Cramming or Happiness?

I can’t be alone in thinking that this stretch of the academic year could be better used.  We have been practicing for state tests, administering state tests, and administering district assessments since March. Here we are 2 months later getting ready for the next round of state assessment and end-of-year assessments.

If you are ready to say “uncle”, raise your hand.

Recently I heard suggestion made that we should “double up” on our mathematics instruction so the students would have more math exposure ahead of the MCAS.  Think about that for a moment.

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Exploring erosion with a stream table.

I enjoy math and I actually enjoy TEACHING math. But I don’t think force-feeding math standards down kid’s throats in anticipation of state math assessments is good for anyone. Remember college and cramming for a final? Well, this is just as effective, except the people cramming are 10 years old.

What makes my students happy and excited these days is science.  So far I’ve been able to resist the suggestion to bag science instruction and cram for a math test.  I’ll continue to do this even in the face of state testing and suggestions that my class is “behind” the district schedule. Why? Because for some of my students, it is the highlight of their day.

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Standardizing stream table variables.

Why does school need to be so full of drudgery and test preparation and sticking to artificial schedules that do not reflect developmental learning? Ten year olds need to be filled with the excitement of discovering something new, of making sense of something; they need to learn to love learning. And if that something is science (or math, or reading or writing), then that’s where we will be going.

Learning should be happiness.

Math, Flexible Thinking

My fourth graders had a burning question all year long: How old are you?

I’m not so much embarrassed by my age, as I am shocked at how quickly I got to this ripe spot in my timeline.  However, having said that, I do not directly answer that question.

Instead, I always give the students an equation on the last day of school. It usually involves a cube root. “But you didn’t teach us that!” they complain. And my reply is, “When you learn what that means, you’ll have earned the answer to your question.”

This year one of my fourth graders told me she didn’t need to know a cube root to figure out my age. Curiosity engaged, I asked her how she proposed to find the answer to her question.

Easy. You told us you were in sixth grade when John F. Kennedy died, so I can figure it out without a cube root.” And off she went to find a JFK biography in our class library.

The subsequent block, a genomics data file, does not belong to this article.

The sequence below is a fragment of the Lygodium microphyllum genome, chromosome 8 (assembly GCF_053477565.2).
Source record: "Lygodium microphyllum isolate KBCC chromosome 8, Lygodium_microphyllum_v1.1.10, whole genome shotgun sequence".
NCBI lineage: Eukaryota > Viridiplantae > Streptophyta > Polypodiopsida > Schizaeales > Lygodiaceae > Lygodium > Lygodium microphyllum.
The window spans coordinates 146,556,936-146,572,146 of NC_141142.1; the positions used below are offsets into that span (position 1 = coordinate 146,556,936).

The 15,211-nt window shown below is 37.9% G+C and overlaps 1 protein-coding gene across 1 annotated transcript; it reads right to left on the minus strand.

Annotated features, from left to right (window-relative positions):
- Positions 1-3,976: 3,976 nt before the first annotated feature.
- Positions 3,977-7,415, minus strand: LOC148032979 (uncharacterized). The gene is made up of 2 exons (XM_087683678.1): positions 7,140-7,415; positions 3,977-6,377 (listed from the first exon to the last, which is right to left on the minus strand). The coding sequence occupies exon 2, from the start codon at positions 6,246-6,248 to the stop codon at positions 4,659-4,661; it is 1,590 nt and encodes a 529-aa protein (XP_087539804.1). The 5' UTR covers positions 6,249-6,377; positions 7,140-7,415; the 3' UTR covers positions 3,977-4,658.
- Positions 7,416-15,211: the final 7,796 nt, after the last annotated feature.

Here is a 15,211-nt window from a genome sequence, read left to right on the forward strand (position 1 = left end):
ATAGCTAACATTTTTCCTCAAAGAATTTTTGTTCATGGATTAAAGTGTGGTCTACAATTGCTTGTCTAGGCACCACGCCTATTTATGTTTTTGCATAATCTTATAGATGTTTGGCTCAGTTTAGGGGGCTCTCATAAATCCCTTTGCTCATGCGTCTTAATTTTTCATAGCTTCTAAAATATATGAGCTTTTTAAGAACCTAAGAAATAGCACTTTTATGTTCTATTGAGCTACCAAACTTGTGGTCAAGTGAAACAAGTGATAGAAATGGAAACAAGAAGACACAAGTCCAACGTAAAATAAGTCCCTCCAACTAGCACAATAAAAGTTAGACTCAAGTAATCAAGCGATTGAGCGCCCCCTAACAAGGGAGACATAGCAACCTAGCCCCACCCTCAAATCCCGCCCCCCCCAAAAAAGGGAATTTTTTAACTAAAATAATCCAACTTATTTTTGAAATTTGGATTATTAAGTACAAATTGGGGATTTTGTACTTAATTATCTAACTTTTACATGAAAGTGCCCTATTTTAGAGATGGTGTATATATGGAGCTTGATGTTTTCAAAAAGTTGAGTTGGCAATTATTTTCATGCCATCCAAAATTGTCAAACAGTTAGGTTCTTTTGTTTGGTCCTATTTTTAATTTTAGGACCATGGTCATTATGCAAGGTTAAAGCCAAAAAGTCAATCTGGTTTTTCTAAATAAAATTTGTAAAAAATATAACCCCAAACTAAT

Which reminds me of two things. One, be careful what personal facts you reveal. And two, being flexible thinkers in math is just as important as working through an equation.

 

 

 

Circle and Stars

I don’t remember when I first came across this game — I suspect it was during a Math Solutions Summer workshop week. For certain, it is included in several of the multiplication resources Math Solutions publishes, including the Third Grade Month-by-Month resource.

It is empowering to find a game that children can just pick up and play. Circle and Star uses only a dice and a piece of scrap paper. Sometimes I get creative/fancy and use some wooden cubes that I have numbered from 5 to 10 so when the children play the game they’ll have some larger numbers to work with.

So here’s what we do:

1.  Roll the die once. The number that comes up is the number of circles you need to draw on your scrap paper.

2. Roll the die a second time (or alternatively, roll the 5-10 die). The number that comes up is the number of stars to be drawn in  each circle.

3. Write the resulting multiplication fact as number of circles times number of stars in each circle.  Compute the product.

When we begin playing this game, I have students write the resulting multiplication fact 3 different ways:

NOTE: C = number of circles, S = number of stars

C groups of S equals Product
C S’s = product (use the number words)
C x S = Product

The students always are looking for this game on our Daily Five Math board. We both like it – the kids because it’s fun, and I like it as a way to keep students practicing those important multiplication facts.

Daily Five and Math

This year I’ve made an attempt to follow the “Sisters” in implementing the Daily Five and the Literacy Cafe. So far, I’m happy with what is starting to take shape. Conferencing is more focused. Tracking those kids who need more than a once a month reading conference, keeping kids accountable through the Literacy Cafe Menu, all are clearly going to be helpful when presenting a case at an RTI meeting.